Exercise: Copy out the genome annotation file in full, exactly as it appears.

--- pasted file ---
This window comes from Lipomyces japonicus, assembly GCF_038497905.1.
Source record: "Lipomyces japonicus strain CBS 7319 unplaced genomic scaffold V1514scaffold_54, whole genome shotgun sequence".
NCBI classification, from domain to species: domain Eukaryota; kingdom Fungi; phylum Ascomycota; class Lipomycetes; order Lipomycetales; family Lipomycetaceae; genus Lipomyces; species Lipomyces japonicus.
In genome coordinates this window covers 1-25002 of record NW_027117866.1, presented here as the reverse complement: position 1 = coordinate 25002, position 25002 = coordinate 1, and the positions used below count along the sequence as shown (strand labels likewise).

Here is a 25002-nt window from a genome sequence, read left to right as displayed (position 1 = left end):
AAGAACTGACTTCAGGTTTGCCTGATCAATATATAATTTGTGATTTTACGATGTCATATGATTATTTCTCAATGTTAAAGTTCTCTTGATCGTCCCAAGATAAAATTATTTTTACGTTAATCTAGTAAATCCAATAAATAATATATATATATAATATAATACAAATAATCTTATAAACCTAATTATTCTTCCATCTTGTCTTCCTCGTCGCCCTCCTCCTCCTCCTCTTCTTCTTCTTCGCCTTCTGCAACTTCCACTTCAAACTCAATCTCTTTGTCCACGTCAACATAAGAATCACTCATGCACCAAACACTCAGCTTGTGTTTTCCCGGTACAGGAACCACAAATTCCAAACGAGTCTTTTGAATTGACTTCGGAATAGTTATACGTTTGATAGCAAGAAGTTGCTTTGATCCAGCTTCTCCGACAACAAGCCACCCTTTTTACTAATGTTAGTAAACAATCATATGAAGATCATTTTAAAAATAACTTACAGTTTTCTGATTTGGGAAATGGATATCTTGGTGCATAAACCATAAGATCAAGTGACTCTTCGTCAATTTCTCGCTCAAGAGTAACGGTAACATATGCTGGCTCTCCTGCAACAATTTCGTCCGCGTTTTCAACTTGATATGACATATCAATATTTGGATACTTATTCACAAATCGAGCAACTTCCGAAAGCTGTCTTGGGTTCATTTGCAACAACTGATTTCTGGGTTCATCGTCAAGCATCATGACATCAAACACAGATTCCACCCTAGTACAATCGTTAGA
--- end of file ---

This window comes from Lipomyces japonicus, assembly GCF_038497905.1.
Source record: "Lipomyces japonicus strain CBS 7319 unplaced genomic scaffold V1514scaffold_54, whole genome shotgun sequence".
NCBI classification, from domain to species: domain Eukaryota; kingdom Fungi; phylum Ascomycota; class Lipomycetes; order Lipomycetales; family Lipomycetaceae; genus Lipomyces; species Lipomyces japonicus.
In genome coordinates this window covers 1-25002 of record NW_027117866.1, presented here as the reverse complement: position 1 = coordinate 25002, position 25002 = coordinate 1, and the positions used below count along the sequence as shown (strand labels likewise).

Here is a 25002-nt window from a genome sequence, read left to right as displayed (position 1 = left end):
AAGAACTGACTTCAGGTTTGCCTGATCAATATATAATTTGTGATTTTACGATGTCATATGATTATTTCTCAATGTTAAAGTTCTCTTGATCGTCCCAAGATAAAATTATTTTTACGTTAATCTAGTAAATCCAATAAATAATATATATATATAATATAATACAAATAATCTTATAAACCTAATTATTCTTCCATCTTGTCTTCCTCGTCGCCCTCCTCCTCCTCCTCTTCTTCTTCTTCGCCTTCTGCAACTTCCACTTCAAACTCAATCTCTTTGTCCACGTCAACATAAGAATCACTCATGCACCAAACACTCAGCTTGTGTTTTCCCGGTACAGGAACCACAAATTCCAAACGAGTCTTTTGAATTGACTTCGGAATAGTTATACGTTTGATAGCAAGAAGTTGCTTTGATCCAGCTTCTCCGACAACAAGCCACCCTTTTTACTAATGTTAGTAAACAATCATATGAAGATCATTTTAAAAATAACTTACAGTTTTCTGATTTGGGAAATGGATATCTTGGTGCATAAACCATAAGATCAAGTGACTCTTCGTCAATTTCTCGCTCAAGAGTAACGGTAACATATGCTGGCTCTCCTGCAACAATTTCGTCCGCGTTTTCAACTTGATATGACATATCAATATTTGGATACTTATTCACAAATCGAGCAACTTCCGAAAGCTGTCTTGGGTTCATTTGCAACAACTGATTTCTGGGTTCATCGTCAAGCATCATGACATCAAACACAGATTCCACCCTAGTACAATCGTTAGA